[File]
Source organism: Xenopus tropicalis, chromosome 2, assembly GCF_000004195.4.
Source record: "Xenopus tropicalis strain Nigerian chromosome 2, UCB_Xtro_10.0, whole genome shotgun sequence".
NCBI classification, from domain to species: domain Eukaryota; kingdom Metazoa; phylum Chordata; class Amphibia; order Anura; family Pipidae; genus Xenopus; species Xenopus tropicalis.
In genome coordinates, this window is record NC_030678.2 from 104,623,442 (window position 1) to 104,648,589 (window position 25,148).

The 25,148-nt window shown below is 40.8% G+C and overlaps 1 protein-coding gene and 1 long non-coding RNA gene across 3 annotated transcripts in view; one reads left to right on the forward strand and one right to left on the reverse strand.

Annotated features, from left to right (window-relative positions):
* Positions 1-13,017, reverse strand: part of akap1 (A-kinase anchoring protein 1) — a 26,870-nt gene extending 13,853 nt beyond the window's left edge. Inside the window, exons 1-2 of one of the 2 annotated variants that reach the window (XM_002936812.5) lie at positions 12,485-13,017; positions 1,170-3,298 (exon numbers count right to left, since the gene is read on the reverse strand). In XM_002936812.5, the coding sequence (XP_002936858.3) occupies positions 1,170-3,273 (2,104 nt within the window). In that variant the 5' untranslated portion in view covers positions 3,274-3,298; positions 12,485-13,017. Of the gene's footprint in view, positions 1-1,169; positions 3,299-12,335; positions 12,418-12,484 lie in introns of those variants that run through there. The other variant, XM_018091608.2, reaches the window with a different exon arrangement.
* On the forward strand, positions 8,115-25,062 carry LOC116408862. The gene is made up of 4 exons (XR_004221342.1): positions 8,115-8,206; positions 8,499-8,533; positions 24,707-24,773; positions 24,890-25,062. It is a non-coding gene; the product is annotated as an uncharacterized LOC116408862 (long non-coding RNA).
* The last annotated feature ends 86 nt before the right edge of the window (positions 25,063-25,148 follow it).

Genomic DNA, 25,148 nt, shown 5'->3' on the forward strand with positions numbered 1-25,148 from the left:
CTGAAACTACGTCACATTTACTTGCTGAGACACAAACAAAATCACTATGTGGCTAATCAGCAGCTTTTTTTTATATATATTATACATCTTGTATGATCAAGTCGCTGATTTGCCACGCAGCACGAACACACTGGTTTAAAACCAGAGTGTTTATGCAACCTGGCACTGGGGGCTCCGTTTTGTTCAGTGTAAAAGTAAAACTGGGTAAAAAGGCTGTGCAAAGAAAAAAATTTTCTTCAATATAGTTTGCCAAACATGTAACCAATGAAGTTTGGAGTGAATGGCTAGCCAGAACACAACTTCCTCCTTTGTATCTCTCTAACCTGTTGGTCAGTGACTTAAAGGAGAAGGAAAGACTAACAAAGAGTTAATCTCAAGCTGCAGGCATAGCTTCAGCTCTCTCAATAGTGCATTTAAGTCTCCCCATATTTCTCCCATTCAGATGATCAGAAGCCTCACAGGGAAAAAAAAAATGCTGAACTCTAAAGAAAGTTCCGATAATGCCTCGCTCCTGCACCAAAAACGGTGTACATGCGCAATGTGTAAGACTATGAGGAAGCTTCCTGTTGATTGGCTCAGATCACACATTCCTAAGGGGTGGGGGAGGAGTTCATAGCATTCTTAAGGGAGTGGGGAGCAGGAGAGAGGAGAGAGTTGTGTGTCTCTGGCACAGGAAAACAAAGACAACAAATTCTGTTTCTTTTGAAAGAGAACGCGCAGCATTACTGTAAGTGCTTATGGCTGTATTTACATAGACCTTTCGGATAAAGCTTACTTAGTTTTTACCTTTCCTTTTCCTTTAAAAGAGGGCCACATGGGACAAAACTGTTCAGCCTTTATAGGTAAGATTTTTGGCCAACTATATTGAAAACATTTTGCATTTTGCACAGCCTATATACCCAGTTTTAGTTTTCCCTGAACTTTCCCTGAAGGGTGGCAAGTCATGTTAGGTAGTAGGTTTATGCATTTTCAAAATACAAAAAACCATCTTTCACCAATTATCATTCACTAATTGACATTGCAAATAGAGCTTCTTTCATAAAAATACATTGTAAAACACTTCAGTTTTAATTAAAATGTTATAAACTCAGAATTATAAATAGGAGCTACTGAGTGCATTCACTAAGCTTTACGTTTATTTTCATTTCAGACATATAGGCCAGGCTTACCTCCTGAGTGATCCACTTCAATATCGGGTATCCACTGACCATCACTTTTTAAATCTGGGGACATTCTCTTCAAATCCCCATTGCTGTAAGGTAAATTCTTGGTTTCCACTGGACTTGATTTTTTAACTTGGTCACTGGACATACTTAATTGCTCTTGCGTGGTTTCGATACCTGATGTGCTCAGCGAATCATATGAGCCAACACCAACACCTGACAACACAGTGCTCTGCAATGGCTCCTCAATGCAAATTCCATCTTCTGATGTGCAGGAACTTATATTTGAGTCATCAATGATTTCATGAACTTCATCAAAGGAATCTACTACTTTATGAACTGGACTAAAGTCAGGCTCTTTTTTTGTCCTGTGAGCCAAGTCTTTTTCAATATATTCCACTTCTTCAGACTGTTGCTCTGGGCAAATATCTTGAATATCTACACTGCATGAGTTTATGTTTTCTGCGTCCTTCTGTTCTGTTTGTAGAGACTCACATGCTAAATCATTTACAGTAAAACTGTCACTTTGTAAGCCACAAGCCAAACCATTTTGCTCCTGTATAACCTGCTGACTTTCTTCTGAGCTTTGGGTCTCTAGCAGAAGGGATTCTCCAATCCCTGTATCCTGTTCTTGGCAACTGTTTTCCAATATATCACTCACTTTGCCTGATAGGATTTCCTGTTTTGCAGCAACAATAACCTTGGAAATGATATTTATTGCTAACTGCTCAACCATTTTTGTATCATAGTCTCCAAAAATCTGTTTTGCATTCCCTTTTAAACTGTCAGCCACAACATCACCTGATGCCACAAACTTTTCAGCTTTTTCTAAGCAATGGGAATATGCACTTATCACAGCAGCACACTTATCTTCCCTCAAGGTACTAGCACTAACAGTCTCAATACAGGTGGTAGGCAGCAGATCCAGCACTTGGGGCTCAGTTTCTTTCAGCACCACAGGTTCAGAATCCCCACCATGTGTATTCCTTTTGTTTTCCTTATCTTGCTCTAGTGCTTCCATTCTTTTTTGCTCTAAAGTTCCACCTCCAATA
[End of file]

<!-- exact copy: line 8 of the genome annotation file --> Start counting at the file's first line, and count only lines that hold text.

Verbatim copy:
* On the forward strand, positions 8,115-25,062 carry LOC116408862. The gene is made up of 4 exons (XR_004221342.1): positions 8,115-8,206; positions 8,499-8,533; positions 24,707-24,773; positions 24,890-25,062. It is a non-coding gene; the product is annotated as an uncharacterized LOC116408862 (long non-coding RNA).